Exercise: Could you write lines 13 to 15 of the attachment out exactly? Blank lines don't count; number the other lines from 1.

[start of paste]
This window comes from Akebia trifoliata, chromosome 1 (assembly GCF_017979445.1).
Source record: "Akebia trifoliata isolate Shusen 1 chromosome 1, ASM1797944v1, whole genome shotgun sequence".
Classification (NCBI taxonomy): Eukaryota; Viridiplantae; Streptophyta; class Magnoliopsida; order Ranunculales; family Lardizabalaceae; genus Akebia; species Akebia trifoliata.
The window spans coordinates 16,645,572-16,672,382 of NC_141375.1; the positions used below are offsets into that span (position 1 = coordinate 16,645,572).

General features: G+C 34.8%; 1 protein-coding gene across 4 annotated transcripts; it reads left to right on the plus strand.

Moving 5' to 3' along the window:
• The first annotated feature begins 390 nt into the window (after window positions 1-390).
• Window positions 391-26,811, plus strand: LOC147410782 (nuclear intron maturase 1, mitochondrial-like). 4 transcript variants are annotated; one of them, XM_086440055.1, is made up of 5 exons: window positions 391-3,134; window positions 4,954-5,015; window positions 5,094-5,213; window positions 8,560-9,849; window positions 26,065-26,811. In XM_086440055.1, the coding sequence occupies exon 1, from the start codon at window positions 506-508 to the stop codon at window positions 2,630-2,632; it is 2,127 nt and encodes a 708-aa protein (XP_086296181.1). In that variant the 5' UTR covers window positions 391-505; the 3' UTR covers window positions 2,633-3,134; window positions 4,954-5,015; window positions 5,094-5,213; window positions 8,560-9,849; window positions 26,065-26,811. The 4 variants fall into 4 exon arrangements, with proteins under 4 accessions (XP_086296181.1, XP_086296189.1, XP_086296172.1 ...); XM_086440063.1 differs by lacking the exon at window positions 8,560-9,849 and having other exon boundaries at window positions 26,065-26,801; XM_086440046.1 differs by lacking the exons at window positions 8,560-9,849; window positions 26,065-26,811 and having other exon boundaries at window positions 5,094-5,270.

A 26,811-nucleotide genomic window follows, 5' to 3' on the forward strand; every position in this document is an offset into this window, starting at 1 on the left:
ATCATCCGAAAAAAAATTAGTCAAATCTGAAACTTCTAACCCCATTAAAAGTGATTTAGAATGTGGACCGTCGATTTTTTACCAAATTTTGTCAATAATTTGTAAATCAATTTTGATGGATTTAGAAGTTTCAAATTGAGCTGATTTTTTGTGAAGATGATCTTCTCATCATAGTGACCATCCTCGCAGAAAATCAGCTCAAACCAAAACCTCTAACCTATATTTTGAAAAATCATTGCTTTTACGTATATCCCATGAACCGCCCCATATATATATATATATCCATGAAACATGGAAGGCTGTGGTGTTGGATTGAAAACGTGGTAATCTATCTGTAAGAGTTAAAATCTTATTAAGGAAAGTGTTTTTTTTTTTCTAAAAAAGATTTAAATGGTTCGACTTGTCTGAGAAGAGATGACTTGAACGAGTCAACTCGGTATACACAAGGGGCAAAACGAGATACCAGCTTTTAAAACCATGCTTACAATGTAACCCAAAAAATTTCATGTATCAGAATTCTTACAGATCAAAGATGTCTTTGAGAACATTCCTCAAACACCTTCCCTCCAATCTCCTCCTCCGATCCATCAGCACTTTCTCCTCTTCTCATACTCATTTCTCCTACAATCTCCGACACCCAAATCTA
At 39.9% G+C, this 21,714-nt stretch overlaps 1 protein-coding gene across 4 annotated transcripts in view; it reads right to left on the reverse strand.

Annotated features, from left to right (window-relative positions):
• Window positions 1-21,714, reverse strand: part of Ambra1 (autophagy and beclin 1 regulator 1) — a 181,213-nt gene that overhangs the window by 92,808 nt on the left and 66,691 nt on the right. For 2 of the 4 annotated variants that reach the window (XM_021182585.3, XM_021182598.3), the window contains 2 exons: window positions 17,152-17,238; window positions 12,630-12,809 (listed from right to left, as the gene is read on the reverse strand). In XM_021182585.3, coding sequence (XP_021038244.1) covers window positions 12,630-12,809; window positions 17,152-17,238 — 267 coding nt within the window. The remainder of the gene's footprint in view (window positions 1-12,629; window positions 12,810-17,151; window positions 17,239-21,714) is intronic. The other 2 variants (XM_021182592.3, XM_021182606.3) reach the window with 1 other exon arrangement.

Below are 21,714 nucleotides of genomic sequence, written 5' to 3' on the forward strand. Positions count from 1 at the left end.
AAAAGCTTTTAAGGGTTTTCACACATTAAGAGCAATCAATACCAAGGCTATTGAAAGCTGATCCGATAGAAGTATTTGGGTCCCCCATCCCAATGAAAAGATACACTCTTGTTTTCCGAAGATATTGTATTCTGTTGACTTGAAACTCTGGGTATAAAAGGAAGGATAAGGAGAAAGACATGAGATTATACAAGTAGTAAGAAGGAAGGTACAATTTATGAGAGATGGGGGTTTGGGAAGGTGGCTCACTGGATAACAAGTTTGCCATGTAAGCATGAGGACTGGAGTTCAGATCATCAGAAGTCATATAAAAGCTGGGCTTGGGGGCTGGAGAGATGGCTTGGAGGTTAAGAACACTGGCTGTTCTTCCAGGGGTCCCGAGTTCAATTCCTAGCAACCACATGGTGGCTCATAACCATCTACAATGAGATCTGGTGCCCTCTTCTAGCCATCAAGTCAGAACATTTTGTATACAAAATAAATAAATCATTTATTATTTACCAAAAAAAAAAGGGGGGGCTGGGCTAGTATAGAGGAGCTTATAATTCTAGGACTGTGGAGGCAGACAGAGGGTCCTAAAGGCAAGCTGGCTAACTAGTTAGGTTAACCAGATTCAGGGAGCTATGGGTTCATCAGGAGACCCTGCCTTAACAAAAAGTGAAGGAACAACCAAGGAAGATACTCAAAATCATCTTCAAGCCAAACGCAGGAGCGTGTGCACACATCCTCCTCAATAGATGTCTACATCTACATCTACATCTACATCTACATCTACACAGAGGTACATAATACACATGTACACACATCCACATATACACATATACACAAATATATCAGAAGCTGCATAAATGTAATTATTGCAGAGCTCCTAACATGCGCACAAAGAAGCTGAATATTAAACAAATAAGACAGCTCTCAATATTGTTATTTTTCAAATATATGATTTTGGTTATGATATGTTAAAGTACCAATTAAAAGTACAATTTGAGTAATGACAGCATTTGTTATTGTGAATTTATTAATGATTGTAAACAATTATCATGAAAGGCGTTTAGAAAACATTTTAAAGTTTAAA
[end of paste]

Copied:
• Window positions 1-21,714, reverse strand: part of Ambra1 (autophagy and beclin 1 regulator 1) — a 181,213-nt gene that overhangs the window by 92,808 nt on the left and 66,691 nt on the right. For 2 of the 4 annotated variants that reach the window (XM_021182585.3, XM_021182598.3), the window contains 2 exons: window positions 17,152-17,238; window positions 12,630-12,809 (listed from right to left, as the gene is read on the reverse strand). In XM_021182585.3, coding sequence (XP_021038244.1) covers window positions 12,630-12,809; window positions 17,152-17,238 — 267 coding nt within the window. The remainder of the gene's footprint in view (window positions 1-12,629; window positions 12,810-17,151; window positions 17,239-21,714) is intronic. The other 2 variants (XM_021182592.3, XM_021182606.3) reach the window with 1 other exon arrangement.

Below are 21,714 nucleotides of genomic sequence, written 5' to 3' on the forward strand. Positions count from 1 at the left end.
AAAAGCTTTTAAGGGTTTTCACACATTAAGAGCAATCAATACCAAGGCTATTGAAAGCTGATCCGATAGAAGTATTTGGGTCCCCCATCCCAATGAAAAGATACACTCTTGTTTTCCGAAGATATTGTATTCTGTTGACTTGAAACTCTGGGTATAAAAGGAAGGATAAGGAGAAAGACATGAGATTATACAAGTAGTAAGAAGGAAGGTACAATTTATGAGAGATGGGGGTTTGGGAAGGTGGCTCACTGGATAACAAGTTTGCCATGTAAGCATGAGGACTGGAGTTCAGATCATCAGAAGTCATATAAAAGCTGGGCTTGGGGGCTGGAGAGATGGCTTGGAGGTTAAGAACACTGGCTGTTCTTCCAGGGGTCCCGAGTTCAATTCCTAGCAACCACATGGTGGCTCATAACCATCTACAATGAGATCTGGTGCCCTCTTCTAGCCATCAAGTCAGAACATTTTGTATACAAAATAAATAAATCATTTATTATTTACCAAAAAAAAAAGGGGGGGCTGGGCTAGTATAGAGGAGCTTATAATTCTAGGACTGTGGAGGCAGACAGAGGGTCCTAAAGGCAAGCTGGCTAACTAGTTAGGTTAACCAGATTCAGGGAGCTATGGGTTCATCAGGAGACCCTGCCTTAACAAAAAGTGAAGGAACAACCAAGGAAGATACTCAAAATCATCTTCAAGCCAAACGCAGGAGCGTGTGCACACATCCTCCTCAATAGATGTCTACATCTACATCTACATCTACATCTACATCTACACAGAGGTACATAATACACATGTACACACATCCACATATACACATATACACAAATATATCAGAAGCTGCATAAATGTAATTATTGCAGAGCTCCTAACATGCGCACAAAGAAGCTGAATATTAAACAAATAAGACAGCTCTCAATATTGTTATTTTTCAAATATATGATTTTGGTTATGATATGTTAAAGTACCAATTAAAAGTACAATTTGAGTAATGACAGCATTTGTTATTGTGAATTTATTAATGATTGTAAACAATTATCATGAAAGGCGTTTAGAAAACATTTTAAAGTTTAAA